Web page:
In order for Aberdeen airport to widen its customer reach; atrain line connecting the Airport to the City centre of Aberdeen isrequired. As it stands the closestrail station to Aberdeen Airport is the Dyce train station approximately 2miles away. Currently, the only mode of public transport from Dyce trainstation to Aberdeen airport is via taxi. With parking now costing up to £289for a week, this is ruling out that option due to the finical cost associated.By building a rail link connecting the main terminal of Aberdeen Airport to theDyce train station, this will connect the airport to the centre of Aberdeen. Thiswill provide cheaper transportation for passengers and therefore help attractmore passengers to use the airport. If a cheaper alternative cannot be foundthe airport will continue to lose business to other airports in Scotland.
Overview Thebelow is a highlighted map shopping new rail location. Issues WithDyce station situated at Station Road, Dyce, Aberdeen AB21 7BA, proving a linkto Aberdeen main terminalwould require a 2-mile track to be laid over an area which is built up anddeveloped. This wouldobviously impose difficulties and disruption; however, with two entries to theDyce Aberdeen airporttraffic may be controlled to help minimise disruption.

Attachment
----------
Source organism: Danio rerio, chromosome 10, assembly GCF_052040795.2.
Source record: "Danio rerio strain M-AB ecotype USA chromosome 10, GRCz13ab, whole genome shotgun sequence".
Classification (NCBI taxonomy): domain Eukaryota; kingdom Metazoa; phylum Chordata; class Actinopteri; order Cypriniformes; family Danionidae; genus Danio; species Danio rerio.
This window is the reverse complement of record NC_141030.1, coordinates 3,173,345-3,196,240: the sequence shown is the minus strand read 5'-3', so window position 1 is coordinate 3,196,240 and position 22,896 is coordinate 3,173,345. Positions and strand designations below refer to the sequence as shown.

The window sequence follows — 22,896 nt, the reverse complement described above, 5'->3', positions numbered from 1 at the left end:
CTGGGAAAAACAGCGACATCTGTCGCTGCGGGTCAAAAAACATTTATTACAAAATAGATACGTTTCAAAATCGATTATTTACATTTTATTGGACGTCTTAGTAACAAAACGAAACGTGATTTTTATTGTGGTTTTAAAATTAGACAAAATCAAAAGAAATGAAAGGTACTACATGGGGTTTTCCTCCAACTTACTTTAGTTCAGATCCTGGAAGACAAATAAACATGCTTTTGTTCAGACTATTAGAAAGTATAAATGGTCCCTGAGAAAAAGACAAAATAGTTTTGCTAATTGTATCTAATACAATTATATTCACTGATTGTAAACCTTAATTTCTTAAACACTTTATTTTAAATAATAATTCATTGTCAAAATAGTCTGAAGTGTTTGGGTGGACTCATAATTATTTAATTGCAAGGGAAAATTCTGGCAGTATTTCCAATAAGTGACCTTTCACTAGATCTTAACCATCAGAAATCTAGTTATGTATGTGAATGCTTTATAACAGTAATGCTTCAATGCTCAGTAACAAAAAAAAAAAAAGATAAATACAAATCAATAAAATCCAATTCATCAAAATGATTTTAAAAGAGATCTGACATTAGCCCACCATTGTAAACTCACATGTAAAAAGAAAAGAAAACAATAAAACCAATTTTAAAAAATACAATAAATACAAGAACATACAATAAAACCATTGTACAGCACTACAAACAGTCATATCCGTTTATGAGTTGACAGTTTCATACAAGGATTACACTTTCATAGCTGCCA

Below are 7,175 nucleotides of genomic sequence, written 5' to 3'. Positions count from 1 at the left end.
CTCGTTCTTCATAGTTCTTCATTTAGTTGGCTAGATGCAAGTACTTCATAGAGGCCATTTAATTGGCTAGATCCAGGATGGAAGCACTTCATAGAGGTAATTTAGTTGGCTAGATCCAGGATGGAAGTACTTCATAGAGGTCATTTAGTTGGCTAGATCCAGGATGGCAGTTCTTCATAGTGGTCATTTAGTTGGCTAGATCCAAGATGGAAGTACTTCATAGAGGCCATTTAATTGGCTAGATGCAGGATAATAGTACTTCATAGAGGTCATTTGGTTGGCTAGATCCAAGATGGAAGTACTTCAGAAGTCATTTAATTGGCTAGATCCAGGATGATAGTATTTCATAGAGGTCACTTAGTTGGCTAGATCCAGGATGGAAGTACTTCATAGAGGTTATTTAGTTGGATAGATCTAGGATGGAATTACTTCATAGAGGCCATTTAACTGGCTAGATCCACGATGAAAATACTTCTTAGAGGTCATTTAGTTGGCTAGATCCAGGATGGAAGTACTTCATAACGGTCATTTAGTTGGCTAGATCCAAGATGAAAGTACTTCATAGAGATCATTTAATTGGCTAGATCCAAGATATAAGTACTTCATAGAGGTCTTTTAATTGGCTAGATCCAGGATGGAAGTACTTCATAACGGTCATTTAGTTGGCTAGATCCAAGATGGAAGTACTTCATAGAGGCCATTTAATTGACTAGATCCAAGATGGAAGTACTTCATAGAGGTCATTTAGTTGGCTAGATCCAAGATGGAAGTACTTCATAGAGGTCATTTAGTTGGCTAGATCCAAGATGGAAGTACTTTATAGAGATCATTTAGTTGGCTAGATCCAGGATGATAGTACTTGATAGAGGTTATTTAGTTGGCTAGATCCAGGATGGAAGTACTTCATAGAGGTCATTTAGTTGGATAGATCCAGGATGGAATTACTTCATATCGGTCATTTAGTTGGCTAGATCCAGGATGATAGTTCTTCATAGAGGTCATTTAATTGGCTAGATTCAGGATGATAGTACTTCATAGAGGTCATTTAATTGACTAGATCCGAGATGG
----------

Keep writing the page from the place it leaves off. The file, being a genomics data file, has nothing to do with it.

Risks The main business risk associated with this projectwould be financial loss due to closure of Dyce train station. To help minimiseclosure time, construction and tie-ins shall be made during. This is typicallywhen schools are on holiday and is typically when the train station is at itsquietest. Assumptions Thefollowing assumptions have been made – · Land price is UK average (£4000) per acre· No existing buried pipework or electric pylons· Landscape elevation will be even resulting in no bridges requirement Constraints o Readilyavailable workforce o Technicalconstraints o Legalconstrains – work law, regulations etc. o Environmentconstraints – Noise, air and tree preservationo Socialconstraints – Project agreed by local residents Part 1B Problemand cause table Problem Cause Bob did not know in advance that the painters would not be able to work at the agreed time.